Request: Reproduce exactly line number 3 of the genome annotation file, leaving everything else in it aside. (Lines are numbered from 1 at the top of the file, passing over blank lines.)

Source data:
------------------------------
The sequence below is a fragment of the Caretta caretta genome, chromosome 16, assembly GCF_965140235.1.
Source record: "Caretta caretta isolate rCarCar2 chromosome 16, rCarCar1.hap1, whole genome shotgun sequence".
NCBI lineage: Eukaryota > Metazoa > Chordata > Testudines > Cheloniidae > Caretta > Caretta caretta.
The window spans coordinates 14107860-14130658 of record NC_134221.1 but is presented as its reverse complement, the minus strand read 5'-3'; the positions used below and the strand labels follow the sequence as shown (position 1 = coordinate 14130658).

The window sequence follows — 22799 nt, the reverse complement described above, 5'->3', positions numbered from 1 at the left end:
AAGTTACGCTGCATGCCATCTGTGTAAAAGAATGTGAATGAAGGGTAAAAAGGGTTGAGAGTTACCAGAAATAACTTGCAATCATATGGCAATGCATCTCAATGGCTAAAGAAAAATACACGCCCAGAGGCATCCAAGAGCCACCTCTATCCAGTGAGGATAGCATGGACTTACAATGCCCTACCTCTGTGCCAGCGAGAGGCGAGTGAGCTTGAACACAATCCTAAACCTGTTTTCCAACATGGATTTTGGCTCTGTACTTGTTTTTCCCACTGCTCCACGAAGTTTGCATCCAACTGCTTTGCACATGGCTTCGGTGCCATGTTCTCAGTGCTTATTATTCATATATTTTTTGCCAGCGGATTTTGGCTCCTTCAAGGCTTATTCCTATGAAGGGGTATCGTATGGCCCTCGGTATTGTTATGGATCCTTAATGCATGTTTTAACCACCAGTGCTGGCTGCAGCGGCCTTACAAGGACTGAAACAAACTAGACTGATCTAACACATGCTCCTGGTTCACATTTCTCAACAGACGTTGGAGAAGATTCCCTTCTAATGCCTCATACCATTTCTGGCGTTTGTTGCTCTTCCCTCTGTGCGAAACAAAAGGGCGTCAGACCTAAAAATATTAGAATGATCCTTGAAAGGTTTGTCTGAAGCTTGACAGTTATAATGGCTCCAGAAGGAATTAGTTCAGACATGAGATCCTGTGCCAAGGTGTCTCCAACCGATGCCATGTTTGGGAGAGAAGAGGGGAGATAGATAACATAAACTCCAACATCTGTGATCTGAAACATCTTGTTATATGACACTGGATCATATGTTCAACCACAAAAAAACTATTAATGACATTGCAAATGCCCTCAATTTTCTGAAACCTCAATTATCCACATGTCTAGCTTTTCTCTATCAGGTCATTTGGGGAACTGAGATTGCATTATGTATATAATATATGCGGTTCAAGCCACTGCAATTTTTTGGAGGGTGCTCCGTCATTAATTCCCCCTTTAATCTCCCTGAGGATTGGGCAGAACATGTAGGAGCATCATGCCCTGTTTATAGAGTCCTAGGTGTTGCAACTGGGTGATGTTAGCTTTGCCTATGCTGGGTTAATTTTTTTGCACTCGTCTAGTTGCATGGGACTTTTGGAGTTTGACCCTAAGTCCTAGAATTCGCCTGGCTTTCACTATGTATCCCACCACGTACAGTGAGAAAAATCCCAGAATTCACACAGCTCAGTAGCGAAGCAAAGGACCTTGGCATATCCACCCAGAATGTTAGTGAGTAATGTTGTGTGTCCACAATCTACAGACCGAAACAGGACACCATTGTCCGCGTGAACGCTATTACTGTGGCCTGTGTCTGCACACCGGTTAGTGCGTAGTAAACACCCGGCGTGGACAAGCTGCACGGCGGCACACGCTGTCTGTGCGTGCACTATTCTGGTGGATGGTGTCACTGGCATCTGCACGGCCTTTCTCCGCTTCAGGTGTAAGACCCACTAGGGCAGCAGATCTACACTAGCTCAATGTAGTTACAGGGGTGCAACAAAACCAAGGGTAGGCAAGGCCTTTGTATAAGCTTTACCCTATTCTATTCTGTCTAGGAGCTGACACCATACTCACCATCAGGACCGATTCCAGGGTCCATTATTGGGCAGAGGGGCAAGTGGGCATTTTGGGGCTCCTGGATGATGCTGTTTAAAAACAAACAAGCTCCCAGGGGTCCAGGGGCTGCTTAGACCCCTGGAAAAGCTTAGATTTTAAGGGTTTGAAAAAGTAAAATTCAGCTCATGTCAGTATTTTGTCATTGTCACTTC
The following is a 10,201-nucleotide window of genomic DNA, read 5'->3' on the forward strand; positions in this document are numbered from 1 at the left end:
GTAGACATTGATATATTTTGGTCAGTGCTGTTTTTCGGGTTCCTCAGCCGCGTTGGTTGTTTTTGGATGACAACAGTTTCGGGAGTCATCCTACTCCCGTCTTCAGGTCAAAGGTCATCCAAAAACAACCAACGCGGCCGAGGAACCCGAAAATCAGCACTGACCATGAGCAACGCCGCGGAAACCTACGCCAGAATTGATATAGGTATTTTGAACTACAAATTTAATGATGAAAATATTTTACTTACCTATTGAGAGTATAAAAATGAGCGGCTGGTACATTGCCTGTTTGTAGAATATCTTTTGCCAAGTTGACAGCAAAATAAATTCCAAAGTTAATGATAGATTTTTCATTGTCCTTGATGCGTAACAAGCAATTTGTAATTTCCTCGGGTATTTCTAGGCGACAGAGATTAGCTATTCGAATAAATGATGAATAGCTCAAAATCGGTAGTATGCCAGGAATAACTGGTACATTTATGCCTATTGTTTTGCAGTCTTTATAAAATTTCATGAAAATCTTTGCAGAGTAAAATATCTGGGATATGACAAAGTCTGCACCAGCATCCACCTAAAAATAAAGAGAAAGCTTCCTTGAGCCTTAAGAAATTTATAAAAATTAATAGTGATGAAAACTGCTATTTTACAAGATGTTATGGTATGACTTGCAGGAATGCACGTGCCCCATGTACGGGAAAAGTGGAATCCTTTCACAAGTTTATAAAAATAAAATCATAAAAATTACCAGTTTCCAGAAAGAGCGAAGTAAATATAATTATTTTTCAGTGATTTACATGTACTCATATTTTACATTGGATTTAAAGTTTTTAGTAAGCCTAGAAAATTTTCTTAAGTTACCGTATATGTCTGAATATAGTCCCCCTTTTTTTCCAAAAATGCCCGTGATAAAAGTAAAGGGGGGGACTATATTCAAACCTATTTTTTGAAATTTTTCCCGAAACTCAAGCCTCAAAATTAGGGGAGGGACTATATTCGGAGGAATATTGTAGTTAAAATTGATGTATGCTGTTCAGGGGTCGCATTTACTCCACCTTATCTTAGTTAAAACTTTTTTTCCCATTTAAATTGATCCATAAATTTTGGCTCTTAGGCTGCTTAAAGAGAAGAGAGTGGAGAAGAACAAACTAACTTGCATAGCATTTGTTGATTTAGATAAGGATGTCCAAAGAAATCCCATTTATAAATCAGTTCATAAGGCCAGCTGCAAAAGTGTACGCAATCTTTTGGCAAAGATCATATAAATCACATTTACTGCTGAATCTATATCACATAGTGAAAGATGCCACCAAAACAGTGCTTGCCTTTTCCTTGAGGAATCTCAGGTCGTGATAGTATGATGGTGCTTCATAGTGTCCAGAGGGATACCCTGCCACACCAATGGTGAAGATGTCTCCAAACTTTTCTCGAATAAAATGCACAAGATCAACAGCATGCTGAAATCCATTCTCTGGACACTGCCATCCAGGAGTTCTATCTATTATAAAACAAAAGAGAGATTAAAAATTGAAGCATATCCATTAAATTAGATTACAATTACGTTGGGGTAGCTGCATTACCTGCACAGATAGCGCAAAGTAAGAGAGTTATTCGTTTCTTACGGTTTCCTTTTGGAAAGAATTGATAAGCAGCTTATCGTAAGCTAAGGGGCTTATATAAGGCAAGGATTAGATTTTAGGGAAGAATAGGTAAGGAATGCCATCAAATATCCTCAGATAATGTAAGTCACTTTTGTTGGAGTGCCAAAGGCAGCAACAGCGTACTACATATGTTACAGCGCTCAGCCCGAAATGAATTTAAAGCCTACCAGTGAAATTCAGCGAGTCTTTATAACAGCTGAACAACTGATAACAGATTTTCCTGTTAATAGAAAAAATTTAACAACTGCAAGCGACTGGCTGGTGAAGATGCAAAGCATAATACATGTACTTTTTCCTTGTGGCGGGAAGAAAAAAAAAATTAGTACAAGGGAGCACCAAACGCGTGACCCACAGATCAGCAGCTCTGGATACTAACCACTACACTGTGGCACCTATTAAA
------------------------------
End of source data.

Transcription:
NCBI lineage: Eukaryota > Metazoa > Chordata > Testudines > Cheloniidae > Caretta > Caretta caretta.